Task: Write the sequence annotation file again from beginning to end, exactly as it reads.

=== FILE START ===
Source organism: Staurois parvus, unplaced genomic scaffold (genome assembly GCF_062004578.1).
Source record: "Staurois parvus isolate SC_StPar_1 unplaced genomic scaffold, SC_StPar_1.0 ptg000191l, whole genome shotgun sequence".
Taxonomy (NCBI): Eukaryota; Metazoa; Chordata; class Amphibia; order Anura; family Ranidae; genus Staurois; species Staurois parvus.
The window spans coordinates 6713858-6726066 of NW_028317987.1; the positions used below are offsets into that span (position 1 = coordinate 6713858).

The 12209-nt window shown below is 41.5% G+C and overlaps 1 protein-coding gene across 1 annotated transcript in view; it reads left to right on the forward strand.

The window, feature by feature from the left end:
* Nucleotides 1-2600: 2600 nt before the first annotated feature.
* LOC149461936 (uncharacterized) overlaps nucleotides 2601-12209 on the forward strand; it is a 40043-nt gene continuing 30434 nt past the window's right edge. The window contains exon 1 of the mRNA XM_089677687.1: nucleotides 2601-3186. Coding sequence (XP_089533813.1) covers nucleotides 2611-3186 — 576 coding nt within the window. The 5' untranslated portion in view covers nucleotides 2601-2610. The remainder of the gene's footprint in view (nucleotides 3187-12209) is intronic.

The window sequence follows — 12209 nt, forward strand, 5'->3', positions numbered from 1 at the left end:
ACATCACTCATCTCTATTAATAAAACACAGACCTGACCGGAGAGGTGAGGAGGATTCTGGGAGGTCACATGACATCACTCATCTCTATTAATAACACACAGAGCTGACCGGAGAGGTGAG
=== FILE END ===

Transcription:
Source organism: Staurois parvus, unplaced genomic scaffold (genome assembly GCF_062004578.1).
Source record: "Staurois parvus isolate SC_StPar_1 unplaced genomic scaffold, SC_StPar_1.0 ptg000191l, whole genome shotgun sequence".
Taxonomy (NCBI): Eukaryota; Metazoa; Chordata; class Amphibia; order Anura; family Ranidae; genus Staurois; species Staurois parvus.
The window spans coordinates 6713858-6726066 of NW_028317987.1; the positions used below are offsets into that span (position 1 = coordinate 6713858).

The 12209-nt window shown below is 41.5% G+C and overlaps 1 protein-coding gene across 1 annotated transcript in view; it reads left to right on the forward strand.

The window, feature by feature from the left end:
* Nucleotides 1-2600: 2600 nt before the first annotated feature.
* LOC149461936 (uncharacterized) overlaps nucleotides 2601-12209 on the forward strand; it is a 40043-nt gene continuing 30434 nt past the window's right edge. The window contains exon 1 of the mRNA XM_089677687.1: nucleotides 2601-3186. Coding sequence (XP_089533813.1) covers nucleotides 2611-3186 — 576 coding nt within the window. The 5' untranslated portion in view covers nucleotides 2601-2610. The remainder of the gene's footprint in view (nucleotides 3187-12209) is intronic.

The window sequence follows — 12209 nt, forward strand, 5'->3', positions numbered from 1 at the left end:
ACATCACTCATCTCTATTAATAAAACACAGACCTGACCGGAGAGGTGAGGAGGATTCTGGGAGGTCACATGACATCACTCATCTCTATTAATAACACACAGAGCTGACCGGAGAGGTGAG